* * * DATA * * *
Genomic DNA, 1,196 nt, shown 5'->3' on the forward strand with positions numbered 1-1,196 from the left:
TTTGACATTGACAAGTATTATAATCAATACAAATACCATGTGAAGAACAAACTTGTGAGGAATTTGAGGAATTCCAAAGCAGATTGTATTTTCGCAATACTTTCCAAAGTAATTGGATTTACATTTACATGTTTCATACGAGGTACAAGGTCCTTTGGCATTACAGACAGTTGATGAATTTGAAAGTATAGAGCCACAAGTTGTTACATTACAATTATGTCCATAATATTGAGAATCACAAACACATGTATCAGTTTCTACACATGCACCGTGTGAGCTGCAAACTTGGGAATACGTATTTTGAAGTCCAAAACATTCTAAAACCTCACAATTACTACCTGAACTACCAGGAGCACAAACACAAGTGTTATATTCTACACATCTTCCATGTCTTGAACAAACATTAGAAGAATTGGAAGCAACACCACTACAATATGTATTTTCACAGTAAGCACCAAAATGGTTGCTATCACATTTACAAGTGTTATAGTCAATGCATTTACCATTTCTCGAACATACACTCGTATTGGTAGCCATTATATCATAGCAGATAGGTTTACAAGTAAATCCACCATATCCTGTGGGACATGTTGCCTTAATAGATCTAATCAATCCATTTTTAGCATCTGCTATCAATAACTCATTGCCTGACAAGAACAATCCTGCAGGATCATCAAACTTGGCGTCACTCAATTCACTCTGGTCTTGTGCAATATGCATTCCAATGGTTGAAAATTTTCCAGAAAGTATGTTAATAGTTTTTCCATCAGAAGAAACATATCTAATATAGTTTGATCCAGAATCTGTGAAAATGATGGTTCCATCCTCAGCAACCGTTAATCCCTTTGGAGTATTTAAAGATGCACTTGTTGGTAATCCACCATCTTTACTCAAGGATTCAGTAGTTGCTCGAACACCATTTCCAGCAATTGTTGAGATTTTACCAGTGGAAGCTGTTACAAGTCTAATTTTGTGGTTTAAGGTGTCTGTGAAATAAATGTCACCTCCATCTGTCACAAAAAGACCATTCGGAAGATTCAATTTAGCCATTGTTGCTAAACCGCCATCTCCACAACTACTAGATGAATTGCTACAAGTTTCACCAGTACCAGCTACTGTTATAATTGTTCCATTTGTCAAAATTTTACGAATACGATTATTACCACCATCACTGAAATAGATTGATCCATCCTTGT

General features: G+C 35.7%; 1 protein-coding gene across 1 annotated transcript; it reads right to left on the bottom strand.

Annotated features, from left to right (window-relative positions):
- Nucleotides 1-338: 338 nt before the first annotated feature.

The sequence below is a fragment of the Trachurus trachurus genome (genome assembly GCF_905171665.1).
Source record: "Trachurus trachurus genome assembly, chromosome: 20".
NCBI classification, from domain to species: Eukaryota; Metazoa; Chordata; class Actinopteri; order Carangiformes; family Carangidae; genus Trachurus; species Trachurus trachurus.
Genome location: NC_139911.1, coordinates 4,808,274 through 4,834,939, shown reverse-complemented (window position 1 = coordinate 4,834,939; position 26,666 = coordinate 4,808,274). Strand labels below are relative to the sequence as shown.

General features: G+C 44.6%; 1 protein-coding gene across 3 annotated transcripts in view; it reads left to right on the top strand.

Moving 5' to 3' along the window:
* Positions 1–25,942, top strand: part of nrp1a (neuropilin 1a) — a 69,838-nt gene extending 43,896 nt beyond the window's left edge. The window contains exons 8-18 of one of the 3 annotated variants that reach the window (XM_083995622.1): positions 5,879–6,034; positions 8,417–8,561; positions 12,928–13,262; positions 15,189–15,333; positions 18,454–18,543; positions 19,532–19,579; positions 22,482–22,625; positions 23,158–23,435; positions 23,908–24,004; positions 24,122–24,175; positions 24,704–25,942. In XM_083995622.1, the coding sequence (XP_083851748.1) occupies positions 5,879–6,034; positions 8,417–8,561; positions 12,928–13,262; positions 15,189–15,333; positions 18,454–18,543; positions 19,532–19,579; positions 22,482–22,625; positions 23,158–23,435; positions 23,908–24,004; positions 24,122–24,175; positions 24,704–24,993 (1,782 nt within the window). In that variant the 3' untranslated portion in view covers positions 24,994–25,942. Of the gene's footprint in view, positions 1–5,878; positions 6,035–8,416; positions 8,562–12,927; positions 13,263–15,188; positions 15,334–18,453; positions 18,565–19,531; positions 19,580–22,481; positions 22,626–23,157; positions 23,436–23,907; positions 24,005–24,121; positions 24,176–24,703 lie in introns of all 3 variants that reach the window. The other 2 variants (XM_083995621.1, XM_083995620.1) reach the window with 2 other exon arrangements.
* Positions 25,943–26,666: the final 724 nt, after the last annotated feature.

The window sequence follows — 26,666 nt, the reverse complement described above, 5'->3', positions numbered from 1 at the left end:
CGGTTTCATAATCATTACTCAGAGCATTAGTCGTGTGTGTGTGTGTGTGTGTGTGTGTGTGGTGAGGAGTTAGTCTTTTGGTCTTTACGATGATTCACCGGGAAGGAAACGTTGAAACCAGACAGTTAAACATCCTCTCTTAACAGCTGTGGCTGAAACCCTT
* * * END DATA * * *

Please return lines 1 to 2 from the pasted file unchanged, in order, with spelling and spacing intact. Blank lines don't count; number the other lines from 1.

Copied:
Genomic DNA, 1,196 nt, shown 5'->3' on the forward strand with positions numbered 1-1,196 from the left:
TTTGACATTGACAAGTATTATAATCAATACAAATACCATGTGAAGAACAAACTTGTGAGGAATTTGAGGAATTCCAAAGCAGATTGTATTTTCGCAATACTTTCCAAAGTAATTGGATTTACATTTACATGTTTCATACGAGGTACAAGGTCCTTTGGCATTACAGACAGTTGATGAATTTGAAAGTATAGAGCCACAAGTTGTTACATTACAATTATGTCCATAATATTGAGAATCACAAACACATGTATCAGTTTCTACACATGCACCGTGTGAGCTGCAAACTTGGGAATACGTATTTTGAAGTCCAAAACATTCTAAAACCTCACAATTACTACCTGAACTACCAGGAGCACAAACACAAGTGTTATATTCTACACATCTTCCATGTCTTGAACAAACATTAGAAGAATTGGAAGCAACACCACTACAATATGTATTTTCACAGTAAGCACCAAAATGGTTGCTATCACATTTACAAGTGTTATAGTCAATGCATTTACCATTTCTCGAACATACACTCGTATTGGTAGCCATTATATCATAGCAGATAGGTTTACAAGTAAATCCACCATATCCTGTGGGACATGTTGCCTTAATAGATCTAATCAATCCATTTTTAGCATCTGCTATCAATAACTCATTGCCTGACAAGAACAATCCTGCAGGATCATCAAACTTGGCGTCACTCAATTCACTCTGGTCTTGTGCAATATGCATTCCAATGGTTGAAAATTTTCCAGAAAGTATGTTAATAGTTTTTCCATCAGAAGAAACATATCTAATATAGTTTGATCCAGAATCTGTGAAAATGATGGTTCCATCCTCAGCAACCGTTAATCCCTTTGGAGTATTTAAAGATGCACTTGTTGGTAATCCACCATCTTTACTCAAGGATTCAGTAGTTGCTCGAACACCATTTCCAGCAATTGTTGAGATTTTACCAGTGGAAGCTGTTACAAGTCTAATTTTGTGGTTTAAGGTGTCTGTGAAATAAATGTCACCTCCATCTGTCACAAAAAGACCATTCGGAAGATTCAATTTAGCCATTGTTGCTAAACCGCCATCTCCACAACTACTAGATGAATTGCTACAAGTTTCACCAGTACCAGCTACTGTTATAATTGTTCCATTTGTCAAAATTTTACGAATACGATTATTACCACCATCACTGAAATAGATTGATCCATCCTTGT